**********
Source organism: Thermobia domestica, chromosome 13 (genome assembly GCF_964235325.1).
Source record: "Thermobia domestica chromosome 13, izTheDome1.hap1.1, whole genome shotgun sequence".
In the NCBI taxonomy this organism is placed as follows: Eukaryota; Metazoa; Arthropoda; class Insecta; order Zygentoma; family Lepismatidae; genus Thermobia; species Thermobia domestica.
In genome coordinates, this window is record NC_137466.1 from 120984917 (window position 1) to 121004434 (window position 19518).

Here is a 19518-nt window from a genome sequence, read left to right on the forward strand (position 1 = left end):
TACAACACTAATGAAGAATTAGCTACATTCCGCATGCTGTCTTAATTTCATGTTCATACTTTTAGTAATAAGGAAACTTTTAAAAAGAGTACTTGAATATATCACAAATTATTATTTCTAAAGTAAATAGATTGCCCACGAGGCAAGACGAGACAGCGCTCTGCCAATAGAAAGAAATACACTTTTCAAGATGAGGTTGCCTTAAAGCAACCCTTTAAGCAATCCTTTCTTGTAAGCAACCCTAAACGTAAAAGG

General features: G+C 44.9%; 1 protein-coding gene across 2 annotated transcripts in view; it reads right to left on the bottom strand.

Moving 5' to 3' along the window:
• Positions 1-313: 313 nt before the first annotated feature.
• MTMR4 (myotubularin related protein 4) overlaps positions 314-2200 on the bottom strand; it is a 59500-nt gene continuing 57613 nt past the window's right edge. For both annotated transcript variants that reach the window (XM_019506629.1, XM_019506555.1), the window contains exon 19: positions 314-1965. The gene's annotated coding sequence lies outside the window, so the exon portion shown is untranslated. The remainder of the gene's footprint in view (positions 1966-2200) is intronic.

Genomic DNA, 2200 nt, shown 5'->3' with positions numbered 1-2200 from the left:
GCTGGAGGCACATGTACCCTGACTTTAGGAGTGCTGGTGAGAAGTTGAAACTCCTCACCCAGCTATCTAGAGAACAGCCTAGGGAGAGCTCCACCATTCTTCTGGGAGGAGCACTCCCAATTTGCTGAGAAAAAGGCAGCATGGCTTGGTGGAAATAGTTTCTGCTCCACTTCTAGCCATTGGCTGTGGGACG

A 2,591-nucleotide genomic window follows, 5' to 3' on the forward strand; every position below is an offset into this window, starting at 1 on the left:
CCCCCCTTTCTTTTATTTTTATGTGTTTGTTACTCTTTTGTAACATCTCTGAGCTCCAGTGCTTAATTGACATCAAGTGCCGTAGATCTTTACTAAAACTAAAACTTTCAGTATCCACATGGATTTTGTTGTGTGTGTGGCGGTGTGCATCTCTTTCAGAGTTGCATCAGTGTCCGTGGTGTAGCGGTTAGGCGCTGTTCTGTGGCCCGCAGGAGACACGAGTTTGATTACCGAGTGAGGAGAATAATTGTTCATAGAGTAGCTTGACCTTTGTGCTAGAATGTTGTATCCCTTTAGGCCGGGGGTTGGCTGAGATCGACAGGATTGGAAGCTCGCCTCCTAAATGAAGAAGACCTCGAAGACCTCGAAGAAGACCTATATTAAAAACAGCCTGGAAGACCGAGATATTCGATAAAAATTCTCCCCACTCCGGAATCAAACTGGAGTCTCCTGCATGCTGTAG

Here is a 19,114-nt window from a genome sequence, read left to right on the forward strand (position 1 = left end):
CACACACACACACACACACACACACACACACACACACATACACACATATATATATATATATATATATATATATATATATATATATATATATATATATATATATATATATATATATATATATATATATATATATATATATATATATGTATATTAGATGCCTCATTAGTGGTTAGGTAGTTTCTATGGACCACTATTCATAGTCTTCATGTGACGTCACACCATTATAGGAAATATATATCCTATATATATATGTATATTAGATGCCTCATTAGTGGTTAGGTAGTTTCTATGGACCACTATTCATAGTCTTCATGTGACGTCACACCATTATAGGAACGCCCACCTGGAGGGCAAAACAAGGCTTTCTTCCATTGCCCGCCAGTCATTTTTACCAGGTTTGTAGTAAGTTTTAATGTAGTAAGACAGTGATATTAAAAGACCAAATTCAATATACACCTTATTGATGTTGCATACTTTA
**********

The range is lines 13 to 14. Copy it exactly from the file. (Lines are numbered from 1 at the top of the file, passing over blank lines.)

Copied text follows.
A 2,591-nucleotide genomic window follows, 5' to 3' on the forward strand; every position below is an offset into this window, starting at 1 on the left:
CCCCCCTTTCTTTTATTTTTATGTGTTTGTTACTCTTTTGTAACATCTCTGAGCTCCAGTGCTTAATTGACATCAAGTGCCGTAGATCTTTACTAAAACTAAAACTTTCAGTATCCACATGGATTTTGTTGTGTGTGTGGCGGTGTGCATCTCTTTCAGAGTTGCATCAGTGTCCGTGGTGTAGCGGTTAGGCGCTGTTCTGTGGCCCGCAGGAGACACGAGTTTGATTACCGAGTGAGGAGAATAATTGTTCATAGAGTAGCTTGACCTTTGTGCTAGAATGTTGTATCCCTTTAGGCCGGGGGTTGGCTGAGATCGACAGGATTGGAAGCTCGCCTCCTAAATGAAGAAGACCTCGAAGACCTCGAAGAAGACCTATATTAAAAACAGCCTGGAAGACCGAGATATTCGATAAAAATTCTCCCCACTCCGGAATCAAACTGGAGTCTCCTGCATGCTGTAG